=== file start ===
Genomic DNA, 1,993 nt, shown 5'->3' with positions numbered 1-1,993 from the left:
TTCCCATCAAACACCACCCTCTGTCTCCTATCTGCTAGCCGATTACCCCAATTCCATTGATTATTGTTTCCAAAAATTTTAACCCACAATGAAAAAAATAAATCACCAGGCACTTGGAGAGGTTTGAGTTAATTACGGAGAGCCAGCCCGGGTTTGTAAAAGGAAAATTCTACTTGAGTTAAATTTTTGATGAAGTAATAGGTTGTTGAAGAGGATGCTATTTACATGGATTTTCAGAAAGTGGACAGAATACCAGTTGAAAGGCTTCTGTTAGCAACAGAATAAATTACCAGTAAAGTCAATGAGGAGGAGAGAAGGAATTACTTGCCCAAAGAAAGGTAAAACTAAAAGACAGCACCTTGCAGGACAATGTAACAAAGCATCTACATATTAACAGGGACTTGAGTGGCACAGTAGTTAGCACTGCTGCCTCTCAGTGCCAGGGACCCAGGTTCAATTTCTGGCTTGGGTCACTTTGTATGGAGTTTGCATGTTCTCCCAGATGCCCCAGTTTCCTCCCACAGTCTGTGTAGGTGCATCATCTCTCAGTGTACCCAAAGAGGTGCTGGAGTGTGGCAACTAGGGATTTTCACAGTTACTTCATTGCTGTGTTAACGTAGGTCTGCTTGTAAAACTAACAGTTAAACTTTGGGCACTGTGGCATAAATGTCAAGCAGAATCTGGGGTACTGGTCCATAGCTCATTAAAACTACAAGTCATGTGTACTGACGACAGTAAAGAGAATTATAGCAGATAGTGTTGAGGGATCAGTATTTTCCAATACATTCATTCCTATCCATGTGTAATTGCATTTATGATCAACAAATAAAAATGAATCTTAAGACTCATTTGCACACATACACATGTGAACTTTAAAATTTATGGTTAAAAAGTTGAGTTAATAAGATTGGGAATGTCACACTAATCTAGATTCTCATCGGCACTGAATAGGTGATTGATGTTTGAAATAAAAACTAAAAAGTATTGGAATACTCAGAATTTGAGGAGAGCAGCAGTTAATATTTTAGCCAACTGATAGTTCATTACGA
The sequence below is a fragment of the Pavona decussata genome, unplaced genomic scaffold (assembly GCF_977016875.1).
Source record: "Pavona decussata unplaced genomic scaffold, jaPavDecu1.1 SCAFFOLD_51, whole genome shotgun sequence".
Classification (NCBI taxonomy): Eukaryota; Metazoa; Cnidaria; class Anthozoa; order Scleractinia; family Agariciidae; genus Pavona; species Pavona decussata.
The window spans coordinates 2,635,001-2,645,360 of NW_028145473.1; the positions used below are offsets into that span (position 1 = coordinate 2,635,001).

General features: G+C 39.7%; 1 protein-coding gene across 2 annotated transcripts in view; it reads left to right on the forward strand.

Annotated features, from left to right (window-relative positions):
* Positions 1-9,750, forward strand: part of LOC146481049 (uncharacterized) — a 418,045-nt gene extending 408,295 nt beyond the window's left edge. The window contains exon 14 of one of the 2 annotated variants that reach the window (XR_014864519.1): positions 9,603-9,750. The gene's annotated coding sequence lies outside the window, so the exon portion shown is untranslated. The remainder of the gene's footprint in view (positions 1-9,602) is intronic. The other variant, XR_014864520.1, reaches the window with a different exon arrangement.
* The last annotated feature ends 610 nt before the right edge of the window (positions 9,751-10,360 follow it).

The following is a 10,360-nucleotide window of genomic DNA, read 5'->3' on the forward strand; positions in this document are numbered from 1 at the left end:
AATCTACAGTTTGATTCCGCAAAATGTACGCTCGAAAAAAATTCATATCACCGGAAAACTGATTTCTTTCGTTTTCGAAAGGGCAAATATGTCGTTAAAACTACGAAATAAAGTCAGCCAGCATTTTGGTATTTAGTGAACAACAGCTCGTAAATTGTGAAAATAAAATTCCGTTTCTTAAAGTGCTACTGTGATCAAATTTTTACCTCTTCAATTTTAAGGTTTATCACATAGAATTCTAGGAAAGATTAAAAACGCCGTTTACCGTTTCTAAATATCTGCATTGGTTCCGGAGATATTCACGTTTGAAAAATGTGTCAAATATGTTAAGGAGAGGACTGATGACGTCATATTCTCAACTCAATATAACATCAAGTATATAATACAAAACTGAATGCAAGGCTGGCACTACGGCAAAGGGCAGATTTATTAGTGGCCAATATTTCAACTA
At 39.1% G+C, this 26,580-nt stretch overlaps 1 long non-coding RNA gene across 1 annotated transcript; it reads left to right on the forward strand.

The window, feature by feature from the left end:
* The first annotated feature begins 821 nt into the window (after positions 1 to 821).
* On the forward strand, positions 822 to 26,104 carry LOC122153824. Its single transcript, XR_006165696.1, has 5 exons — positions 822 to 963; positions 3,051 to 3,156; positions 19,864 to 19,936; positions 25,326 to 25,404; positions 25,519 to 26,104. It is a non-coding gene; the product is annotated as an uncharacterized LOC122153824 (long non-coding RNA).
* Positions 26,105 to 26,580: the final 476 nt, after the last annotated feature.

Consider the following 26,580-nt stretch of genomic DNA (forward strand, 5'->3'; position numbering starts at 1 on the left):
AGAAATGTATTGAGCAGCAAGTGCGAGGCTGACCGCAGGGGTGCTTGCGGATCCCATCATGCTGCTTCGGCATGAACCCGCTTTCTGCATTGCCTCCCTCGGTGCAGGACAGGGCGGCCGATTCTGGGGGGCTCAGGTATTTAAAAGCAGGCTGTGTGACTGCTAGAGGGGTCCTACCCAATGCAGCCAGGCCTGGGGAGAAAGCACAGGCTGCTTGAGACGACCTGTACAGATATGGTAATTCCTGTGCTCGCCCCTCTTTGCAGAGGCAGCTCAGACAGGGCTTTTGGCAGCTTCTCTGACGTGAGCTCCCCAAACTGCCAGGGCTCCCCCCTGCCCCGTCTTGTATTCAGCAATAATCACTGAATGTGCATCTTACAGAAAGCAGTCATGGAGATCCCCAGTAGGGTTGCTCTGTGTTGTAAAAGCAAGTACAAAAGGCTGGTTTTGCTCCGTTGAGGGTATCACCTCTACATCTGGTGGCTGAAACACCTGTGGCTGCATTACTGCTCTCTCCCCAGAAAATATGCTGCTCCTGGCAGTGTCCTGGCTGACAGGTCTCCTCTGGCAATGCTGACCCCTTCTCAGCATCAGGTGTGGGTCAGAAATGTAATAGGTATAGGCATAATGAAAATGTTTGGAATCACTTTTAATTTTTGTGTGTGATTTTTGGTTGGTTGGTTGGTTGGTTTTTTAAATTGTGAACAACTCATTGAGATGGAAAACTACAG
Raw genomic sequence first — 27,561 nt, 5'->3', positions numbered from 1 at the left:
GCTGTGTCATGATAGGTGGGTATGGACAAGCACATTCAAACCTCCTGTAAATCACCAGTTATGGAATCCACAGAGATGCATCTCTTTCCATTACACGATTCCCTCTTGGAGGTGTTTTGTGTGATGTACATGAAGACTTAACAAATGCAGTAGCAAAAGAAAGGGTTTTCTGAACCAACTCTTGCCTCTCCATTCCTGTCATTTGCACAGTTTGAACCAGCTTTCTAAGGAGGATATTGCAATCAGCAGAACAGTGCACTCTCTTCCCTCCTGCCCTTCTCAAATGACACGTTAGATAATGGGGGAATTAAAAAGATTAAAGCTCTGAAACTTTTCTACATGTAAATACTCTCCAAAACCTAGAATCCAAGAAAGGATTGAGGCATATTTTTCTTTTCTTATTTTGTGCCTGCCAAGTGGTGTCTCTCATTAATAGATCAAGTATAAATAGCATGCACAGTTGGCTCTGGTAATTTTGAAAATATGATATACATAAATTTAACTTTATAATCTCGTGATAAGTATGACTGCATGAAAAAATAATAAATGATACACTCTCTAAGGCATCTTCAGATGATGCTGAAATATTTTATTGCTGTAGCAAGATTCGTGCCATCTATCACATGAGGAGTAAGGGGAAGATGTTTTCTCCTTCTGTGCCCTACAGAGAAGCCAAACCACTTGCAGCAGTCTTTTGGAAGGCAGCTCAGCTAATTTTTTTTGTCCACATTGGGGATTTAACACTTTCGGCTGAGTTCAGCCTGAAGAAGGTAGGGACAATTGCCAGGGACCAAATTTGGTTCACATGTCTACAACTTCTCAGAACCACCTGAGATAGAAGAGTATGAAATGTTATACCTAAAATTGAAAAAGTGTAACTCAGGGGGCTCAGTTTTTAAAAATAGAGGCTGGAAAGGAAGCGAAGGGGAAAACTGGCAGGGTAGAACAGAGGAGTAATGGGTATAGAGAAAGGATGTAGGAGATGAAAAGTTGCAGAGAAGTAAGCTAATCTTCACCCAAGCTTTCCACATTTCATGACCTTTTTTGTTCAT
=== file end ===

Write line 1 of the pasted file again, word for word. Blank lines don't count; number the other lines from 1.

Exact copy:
Genomic DNA, 1,993 nt, shown 5'->3' with positions numbered 1-1,993 from the left: